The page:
At the conclusion of plaintiff’s evidence, defendants severally moved for nonsuit. The motions were allowed. Plaintiff excepted and appealed.

Wade Hall for plaintiff appellant.

Van Winkle, Walton, Buck & Wall by O. E. Starnes, Jr.., for defendant Roberts.

Williams, Williams ■& Morris by William C. Morris, Jr. and James F. Blue, III, for defendant Wallin.

RodmaN, J.

The appeal presents these questions: (1) Is the evidence sufficient to permit a finding that the negligence of the driver proximately caused Rector’s death? If so, the court should not have allowed Roberts’ motion to nonsuit. This is true because Roberts, by his answer, admitted the 1959 Chevrolet was maintained by him as a family purpose car, and was on the night in question being used for that purpose by Donald; Ball was operating the vehicle when the wreck occurred; Donald was an occupant of the vehicle at that time. *326These judicial admissions sufficed as to Roberts and Donald’s estate to establish the fact that Ball was the operator. Vinson v. Smith, 259 N.C. 95, 130 S.E. 2d 45; Wilson v. Chandler, 235 N.C. 373, 70 S.E. 2d 179. These admissions would impose liability on Roberts and on Donald’s estate if Rector’s death was caused by Ball’s negligent operation. Goss v. Williams, 196 N.C. 213, 145 S.E. 169.

The wreck occurred about one or one and one-half miles south of Stines’ Gulf and Madison Grill, located on opposite sides of the highway. The car was traveling south toward Marshall. The highway patrolman who went to the wreck in response to a telephone call testified, “The road from Stines’ Gulf and the Madison Grill to where I found this car is very crooked, curvy, bumpy road. It is considered as open country.” The operator of Stines’ Gulf testified, “The road has quite a few curves in it.” The Highway Commission had not posted signs establishing a maximum speed. A civil engineer who surveyed the road and the area where the wreck occurred testified that one traveling south, as the Chevrolet was, would, shortly before reaching the point where the wreck occurred, encounter a curve to the east, or the driver’s left. Pictures taken of the scene of the wreck, used by several witnesses to explain their testimony, show an embankment to the left and a decline to the right. This embankment would effectively obstruct the view of vehicles in rounding the curve, which, as indicated by the map, has a curvature of nine degrees or more.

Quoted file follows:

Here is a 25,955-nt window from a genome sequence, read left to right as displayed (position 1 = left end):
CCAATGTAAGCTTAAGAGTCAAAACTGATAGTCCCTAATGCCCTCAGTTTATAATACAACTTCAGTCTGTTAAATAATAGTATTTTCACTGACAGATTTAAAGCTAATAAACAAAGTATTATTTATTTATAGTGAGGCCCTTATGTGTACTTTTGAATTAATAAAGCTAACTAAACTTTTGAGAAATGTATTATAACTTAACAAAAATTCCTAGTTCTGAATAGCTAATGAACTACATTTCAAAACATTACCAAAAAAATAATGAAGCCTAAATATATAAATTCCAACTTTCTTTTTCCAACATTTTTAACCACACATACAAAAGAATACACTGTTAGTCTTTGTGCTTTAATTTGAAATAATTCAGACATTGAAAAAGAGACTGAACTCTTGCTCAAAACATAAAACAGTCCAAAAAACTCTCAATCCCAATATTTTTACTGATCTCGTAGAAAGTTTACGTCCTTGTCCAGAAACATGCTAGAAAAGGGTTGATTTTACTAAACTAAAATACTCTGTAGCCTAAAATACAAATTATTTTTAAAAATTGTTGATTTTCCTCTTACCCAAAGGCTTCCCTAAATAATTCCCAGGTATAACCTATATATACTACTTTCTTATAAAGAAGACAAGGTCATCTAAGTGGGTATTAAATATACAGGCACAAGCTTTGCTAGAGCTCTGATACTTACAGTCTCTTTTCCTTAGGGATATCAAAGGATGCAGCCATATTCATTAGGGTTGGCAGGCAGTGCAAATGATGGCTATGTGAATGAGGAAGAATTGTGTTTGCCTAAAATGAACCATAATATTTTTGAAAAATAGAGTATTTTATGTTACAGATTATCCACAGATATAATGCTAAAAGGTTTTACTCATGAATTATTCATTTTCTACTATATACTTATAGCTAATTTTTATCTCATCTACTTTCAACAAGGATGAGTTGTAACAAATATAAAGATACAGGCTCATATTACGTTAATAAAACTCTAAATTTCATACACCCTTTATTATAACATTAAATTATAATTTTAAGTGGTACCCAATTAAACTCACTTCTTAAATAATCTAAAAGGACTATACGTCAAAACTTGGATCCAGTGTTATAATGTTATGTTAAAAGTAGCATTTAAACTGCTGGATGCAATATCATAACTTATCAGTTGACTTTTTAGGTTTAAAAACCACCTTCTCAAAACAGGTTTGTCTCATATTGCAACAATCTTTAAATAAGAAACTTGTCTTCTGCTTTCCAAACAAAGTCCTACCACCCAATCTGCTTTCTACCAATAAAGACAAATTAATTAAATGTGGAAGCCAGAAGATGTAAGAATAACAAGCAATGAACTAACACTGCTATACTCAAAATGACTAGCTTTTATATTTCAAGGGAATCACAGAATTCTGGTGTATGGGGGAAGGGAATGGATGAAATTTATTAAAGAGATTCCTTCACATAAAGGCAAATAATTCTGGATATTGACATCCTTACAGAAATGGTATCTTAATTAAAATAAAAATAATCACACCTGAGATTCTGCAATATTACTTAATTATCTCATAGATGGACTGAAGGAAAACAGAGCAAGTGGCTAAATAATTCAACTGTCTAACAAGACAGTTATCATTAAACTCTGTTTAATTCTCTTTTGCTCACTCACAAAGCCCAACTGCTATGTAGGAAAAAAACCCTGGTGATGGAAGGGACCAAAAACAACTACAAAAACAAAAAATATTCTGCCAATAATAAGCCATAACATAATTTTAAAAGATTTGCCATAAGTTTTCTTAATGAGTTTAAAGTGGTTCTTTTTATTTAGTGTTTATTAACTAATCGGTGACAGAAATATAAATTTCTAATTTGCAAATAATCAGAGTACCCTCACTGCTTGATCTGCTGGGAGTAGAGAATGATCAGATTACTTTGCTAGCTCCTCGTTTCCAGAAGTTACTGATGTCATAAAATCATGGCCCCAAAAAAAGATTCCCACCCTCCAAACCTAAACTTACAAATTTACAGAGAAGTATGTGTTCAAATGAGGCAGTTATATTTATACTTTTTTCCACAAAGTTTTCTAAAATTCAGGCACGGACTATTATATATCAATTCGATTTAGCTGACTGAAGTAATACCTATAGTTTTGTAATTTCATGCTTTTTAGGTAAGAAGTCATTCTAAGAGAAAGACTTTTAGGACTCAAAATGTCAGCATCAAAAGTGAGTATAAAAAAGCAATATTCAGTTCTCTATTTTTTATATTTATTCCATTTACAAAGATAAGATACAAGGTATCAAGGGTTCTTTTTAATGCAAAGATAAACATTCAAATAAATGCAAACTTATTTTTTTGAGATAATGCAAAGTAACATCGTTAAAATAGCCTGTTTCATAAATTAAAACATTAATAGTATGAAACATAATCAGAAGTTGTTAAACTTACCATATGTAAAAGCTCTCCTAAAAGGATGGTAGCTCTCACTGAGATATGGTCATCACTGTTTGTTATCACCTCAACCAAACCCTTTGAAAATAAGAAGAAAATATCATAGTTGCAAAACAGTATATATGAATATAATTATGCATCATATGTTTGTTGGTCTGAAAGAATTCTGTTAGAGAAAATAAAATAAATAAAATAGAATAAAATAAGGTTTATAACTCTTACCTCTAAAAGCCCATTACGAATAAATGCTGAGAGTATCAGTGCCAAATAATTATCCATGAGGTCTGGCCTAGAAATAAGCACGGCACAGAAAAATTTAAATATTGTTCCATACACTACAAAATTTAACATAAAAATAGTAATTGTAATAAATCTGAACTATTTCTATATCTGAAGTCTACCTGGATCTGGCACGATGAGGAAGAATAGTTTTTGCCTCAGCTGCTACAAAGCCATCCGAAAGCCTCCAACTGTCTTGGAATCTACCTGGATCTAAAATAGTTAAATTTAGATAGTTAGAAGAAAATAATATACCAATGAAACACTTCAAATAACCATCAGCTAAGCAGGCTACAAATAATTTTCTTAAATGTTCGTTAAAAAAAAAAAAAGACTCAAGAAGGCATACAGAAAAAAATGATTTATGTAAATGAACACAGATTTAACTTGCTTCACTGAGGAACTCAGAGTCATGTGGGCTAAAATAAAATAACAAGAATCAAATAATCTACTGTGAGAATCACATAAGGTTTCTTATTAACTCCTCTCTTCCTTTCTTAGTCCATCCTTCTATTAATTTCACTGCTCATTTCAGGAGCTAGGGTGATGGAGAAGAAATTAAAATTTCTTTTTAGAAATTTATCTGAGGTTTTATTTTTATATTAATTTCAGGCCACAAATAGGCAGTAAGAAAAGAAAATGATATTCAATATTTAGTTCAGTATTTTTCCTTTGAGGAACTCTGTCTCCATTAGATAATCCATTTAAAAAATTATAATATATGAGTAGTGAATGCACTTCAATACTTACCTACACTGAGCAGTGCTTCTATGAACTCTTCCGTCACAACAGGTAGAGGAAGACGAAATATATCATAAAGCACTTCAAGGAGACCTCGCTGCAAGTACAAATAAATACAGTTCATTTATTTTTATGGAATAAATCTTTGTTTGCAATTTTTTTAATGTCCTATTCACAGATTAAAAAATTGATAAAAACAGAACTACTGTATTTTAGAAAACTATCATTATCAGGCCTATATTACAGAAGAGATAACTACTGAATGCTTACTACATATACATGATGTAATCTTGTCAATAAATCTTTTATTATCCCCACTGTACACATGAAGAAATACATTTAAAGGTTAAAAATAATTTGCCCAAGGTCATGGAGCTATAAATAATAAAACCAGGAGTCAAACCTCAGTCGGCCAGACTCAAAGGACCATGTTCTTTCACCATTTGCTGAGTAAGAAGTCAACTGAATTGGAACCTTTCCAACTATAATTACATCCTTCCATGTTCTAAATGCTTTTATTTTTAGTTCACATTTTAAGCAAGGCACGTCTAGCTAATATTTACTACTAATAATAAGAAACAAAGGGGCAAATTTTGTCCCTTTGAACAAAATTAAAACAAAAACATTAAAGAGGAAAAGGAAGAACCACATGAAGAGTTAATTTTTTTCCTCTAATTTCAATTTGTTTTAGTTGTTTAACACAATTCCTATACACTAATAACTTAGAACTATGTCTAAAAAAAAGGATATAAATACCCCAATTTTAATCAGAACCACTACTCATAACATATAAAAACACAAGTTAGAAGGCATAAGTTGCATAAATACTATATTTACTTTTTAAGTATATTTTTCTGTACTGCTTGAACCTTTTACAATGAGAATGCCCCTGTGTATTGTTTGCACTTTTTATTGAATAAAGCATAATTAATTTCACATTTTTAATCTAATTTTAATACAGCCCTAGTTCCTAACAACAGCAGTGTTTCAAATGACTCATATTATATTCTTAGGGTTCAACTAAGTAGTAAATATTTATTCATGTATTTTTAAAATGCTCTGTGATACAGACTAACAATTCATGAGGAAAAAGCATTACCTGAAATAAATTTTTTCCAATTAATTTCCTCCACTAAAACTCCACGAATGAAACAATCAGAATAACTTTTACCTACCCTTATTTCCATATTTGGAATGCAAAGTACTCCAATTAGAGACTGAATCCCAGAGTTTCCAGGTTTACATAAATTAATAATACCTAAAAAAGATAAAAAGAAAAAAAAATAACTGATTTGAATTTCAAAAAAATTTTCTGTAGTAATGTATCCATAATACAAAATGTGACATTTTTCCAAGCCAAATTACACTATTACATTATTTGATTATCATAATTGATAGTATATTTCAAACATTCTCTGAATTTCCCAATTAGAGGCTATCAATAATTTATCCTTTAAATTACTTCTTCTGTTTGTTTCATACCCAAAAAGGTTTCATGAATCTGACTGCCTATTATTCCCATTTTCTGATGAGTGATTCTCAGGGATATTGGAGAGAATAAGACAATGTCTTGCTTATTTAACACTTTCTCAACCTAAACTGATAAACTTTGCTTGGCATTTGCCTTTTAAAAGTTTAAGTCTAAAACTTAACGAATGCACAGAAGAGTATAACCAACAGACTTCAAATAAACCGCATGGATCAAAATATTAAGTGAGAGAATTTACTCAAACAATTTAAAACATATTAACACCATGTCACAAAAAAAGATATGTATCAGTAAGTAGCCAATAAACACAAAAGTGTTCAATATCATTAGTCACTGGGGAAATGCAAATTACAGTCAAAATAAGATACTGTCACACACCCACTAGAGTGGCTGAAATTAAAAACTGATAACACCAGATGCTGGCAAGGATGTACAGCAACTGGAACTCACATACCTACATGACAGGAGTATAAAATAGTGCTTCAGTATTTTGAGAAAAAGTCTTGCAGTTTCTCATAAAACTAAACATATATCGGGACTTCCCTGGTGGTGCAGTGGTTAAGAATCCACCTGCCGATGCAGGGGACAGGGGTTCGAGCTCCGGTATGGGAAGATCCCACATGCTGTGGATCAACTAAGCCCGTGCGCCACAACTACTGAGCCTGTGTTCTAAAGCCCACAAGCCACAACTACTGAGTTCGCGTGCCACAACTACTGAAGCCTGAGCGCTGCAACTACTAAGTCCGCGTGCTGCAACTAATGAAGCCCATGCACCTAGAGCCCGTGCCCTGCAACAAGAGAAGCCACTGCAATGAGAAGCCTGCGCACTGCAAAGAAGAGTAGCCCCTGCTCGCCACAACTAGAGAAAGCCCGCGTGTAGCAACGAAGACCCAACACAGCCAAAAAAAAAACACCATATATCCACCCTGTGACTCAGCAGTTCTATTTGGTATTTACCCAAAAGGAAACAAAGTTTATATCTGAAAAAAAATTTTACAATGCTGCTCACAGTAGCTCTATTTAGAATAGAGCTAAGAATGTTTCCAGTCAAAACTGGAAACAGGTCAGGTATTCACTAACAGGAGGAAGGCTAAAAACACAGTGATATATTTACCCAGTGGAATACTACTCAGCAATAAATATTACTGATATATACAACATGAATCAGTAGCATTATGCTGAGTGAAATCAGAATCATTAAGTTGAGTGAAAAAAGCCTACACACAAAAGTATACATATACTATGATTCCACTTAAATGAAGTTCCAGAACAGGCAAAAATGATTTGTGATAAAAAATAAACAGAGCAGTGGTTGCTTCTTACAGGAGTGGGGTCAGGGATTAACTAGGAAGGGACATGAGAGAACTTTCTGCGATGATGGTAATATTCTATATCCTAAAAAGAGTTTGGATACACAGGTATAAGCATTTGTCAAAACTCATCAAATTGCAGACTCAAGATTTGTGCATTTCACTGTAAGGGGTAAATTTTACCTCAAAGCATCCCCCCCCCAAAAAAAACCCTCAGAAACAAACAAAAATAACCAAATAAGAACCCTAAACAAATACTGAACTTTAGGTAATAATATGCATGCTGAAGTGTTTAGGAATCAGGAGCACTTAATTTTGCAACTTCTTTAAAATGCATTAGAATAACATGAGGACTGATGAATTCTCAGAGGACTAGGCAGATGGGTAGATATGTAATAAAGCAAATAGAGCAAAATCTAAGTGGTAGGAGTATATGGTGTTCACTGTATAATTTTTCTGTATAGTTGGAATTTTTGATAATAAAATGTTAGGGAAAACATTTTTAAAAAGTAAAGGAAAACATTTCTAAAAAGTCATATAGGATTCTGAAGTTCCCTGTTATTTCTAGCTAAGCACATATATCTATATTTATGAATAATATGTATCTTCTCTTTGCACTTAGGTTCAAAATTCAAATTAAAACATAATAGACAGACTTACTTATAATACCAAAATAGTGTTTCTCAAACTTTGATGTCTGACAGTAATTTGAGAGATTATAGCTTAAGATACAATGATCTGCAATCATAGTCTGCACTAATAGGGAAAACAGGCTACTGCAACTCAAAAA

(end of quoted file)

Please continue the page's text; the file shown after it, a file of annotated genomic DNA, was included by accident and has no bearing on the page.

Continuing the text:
Ball, about 1:30 a.m., purchased gas at Stines’ Gulf for use in the Chevrolet. It left, traveling north. A few minutes later, it was seen coming back, traveling in a southward direction. A witness testified, “At the time I observed it there, I had an opinion satisfactory to myself that it was doing about 60 or 65.” Robinson’s Esso station is about 200 yards north of the place where the wreck occurred. Water Brazil, a witness for the plaintiff, testified that he saw the wrecked vehicle pass Robinson’s station headed in a northwardly direction about 1:50 a.m. About ten minutes later, it passed the station again, headed then in a southwardly direction. He testified, “I have an opinion satisfactory to myself that the car was going about 60 or 65 when I observed it.” Within four or five minutes after the car passed, he closed the filling station and went to the scene of the wreck. The vehicle was turned over and on its right side. The top was crushed in so that it was pressing on the seats. Brazil observed three persons in the vehicle when it passed the filling station, but he was unable to identify anyone. When he arrived at the scene of the wreck, the automobile was approximately 15-20 feet from the highway in a depression. Ball’s body was some 8-12 feet from the automobile. Rector, still breathing, was found some 9-10 feet from the wrecked automobile. Donald’s body was found about 70 *327feet south of the wrecked vehicle. There were skid marks on the highway. The windshield was found on the highway.